About Gourmet Nun

There are actually two of us under the title of "Gourmet Nun!" One of us came at age 13, the other in her 30s. We have been sisters for 43 and 38 years respectively. One of use came with her mother (who felt called to this community), the other drove down in a red Carmen Ghia, leaving behind a job in a flower shop in Boston. Between us we have almost a century of cooking experience (that actually sounds kind of frightening!) having cooked since we were young. We have been in choir, wind ensemble, orchestra, painted, made quilts and both have been or are executive chefs in our events kitchen. We both love food; but especially the relationship between hospitality and the dining room, the Eucharistic table and the banquet table. Nothing makes either of us happier than a well-planned and well-executed meal that speaks of the love of God.

Strawberry Rhubarb Pie

“Who wants to take on care of the rhubarb patch?” This question went out a few days ago to the sisterhood from the sister in charge of our vegetable gardens. Before the day was over the question had been answered, the patch had been watered, and the fertilizing process begun.
We love our rhubarb patch. We love to watch it come into fruition producing its rich beautiful leaves and stems. We love to see it harvested and prepared for the many different ways we use it.

For this year’s Easter dinner various sisters volunteered to make a variety of very special desserts. There were several decadent chocolate wonders. There were tortes and trifles piled high with tantalizing toppings. There were brand new gourmet creations anyone of which could have taken a prize, and then there were a number of humble pies. So…which dessert do you think was most requested? You’re absolutely right. It was our old-fashioned, flavorful strawberry rhubarb pie. Unfortunately, some had to go without!

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Strawberry Rhubarb Pie
SERVINGS
8 people
CHANGE SERVING SIZE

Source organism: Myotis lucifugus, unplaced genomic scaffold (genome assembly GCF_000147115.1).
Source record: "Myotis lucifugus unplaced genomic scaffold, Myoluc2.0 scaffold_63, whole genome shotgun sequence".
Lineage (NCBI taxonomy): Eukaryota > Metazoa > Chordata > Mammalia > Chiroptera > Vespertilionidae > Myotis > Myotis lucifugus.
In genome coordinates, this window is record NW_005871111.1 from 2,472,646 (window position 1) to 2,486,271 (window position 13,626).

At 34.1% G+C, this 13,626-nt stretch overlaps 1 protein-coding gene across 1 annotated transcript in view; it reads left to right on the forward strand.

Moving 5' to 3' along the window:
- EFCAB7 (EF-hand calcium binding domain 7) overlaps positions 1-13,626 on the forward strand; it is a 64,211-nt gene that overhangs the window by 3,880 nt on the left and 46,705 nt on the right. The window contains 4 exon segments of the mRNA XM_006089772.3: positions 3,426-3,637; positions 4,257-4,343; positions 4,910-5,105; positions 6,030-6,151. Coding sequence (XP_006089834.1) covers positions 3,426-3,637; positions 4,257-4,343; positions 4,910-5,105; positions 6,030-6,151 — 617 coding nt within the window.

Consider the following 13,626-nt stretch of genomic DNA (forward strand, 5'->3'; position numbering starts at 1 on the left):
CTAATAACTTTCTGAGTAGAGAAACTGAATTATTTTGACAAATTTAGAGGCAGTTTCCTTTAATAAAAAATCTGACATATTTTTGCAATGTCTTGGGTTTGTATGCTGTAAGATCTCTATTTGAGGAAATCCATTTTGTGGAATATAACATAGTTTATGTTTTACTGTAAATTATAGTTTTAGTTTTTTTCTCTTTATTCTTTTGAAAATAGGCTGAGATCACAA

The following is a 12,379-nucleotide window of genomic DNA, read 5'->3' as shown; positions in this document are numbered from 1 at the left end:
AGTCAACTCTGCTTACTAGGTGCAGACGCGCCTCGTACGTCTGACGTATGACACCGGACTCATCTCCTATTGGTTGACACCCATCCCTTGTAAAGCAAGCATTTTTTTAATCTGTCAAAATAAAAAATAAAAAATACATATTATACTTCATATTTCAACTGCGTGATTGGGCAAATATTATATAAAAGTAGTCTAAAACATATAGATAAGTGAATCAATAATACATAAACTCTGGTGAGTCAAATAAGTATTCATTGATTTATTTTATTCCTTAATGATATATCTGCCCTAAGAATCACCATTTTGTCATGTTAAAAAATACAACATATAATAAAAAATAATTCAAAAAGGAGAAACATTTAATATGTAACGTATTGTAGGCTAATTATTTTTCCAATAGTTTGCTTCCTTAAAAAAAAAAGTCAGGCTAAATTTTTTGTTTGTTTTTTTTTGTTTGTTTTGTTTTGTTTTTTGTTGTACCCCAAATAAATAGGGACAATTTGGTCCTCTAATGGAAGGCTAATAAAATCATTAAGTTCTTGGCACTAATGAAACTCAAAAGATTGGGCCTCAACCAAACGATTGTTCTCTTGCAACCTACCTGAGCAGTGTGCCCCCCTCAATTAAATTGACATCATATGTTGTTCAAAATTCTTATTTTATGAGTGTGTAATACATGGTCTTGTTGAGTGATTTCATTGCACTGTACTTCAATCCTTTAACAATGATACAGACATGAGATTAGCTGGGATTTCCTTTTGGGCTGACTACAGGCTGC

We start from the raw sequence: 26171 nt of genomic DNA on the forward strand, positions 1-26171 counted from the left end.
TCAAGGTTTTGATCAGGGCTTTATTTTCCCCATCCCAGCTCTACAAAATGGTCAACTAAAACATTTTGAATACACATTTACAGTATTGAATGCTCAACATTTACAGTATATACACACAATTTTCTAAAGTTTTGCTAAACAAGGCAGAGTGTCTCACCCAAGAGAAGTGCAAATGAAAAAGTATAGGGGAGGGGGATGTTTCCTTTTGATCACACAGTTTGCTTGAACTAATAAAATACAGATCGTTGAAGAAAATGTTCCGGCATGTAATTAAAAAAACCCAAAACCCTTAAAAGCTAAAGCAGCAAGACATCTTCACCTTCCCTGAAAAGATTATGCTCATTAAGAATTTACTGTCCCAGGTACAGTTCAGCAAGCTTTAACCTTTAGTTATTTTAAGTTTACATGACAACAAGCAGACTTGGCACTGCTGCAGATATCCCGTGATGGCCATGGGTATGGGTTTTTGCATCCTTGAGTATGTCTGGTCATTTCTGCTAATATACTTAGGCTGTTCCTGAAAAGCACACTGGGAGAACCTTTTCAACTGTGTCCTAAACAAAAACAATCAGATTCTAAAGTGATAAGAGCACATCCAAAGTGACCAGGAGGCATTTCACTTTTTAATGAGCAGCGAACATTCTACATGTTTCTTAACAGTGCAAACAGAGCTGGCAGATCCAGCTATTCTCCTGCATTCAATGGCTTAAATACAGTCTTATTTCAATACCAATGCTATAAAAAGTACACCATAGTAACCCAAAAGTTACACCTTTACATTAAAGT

people
COOK TIME
45-50mins
PREP TIME
30mins
READY IN
1 hr20 mins

Ingredients

Instructions

  1. Preheat oven to 425° Fahrenheit.
  2. For the pie crust: Combine the salt and flour together. Cut the shortening into the flour mixture using a pastry cutter until it is about pea-size pieces.
  3. Add the water to the flour a little at a time using a fork to lightly mix it. Continue to add the water until the dough just comes together – don’t over work the dough or it will become tough.
  4. Shape the dough into a flat disk, cover it in plastic wrap, and refrigerate for at least 30 minutes. Once it is ready divide the dough in half and roll out the bottom crust and place in a pie dish.
  5. Combine the rhubarb, strawberries, sugar, flour, and salt. Turn into the unbaked pie shell.
  6. Roll out the top crust and place over the filling. Crimp to seal edges and make a few slits along the top. Brush with egg white wash and garnish with large granule sugar.
  7. Bake at 425 degrees Fahrenheit for 15 minutes. Decrease temperature to 375 degrees Fahrenheit and bake for an additional 45 to 50 minutes, or until the filling starts bubbling.

Note: Rhubarb is tart. The strawberries provide sweetness but, depending on your taste, you might want to add more sugar.

Luscious Lemon Rolls

Spring is in the air, Eastertide is here and we are back with one of our newest, most favorite offerings for the season from our Monastic Bakeshop: Luscious Lemon Rolls. With that tangy, dreamy sweetness in every bite, you’ll think you have just tasted a bit of heaven. As we prepared our home for Easter morning, we also prepared these for our bakeshop and Convent. We had some help from the children in the community, too! We hope you enjoy making and eating them as much as we did!

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Luscious Lemon Rolls
SERVINGS
18-24rolls
CHANGE SERVING SIZE
rolls
COOK TIME
25mins
PREP TIME
2hrs
READY IN
2 1/2hrs

Ingredients

Instructions

  1. To make dough, boil water and remove from heat. Add the butter, Crisco and stir until melted. Add sugar and salt and cool to lukewarm.
  2. In a large mixer with a dough hook, put the 1 cup very warm water and sprinkle the yeast over. Stir to dissolve. Add the butter-Crisco mixture to the yeast mixture. Add the eggs and mix.
  3. Cup by cup add the flour, stopping when the dough is just a wee bit sticky still to the touch. Set aside to a warm place to rise, covered with a towel, about 1 hr. or more.
  4. Meanwhile, make the filling. In a Cuisinart, grind together the sugar and candied lemon rind. Set aside w/ the softened butter.
  5. Make the frosting by whipping the butter first, add the powdered sugar slowly cup by cup alternately with the liquid and zest. Beat until creamy. Set aside until ready to frost.
To assemble:
  1. Divide the dough in half. Roll into two 12 x 8" rectangles. Spread with half the softened butter and then half the sugar/lemon mixture - spreading the filling right to the edges.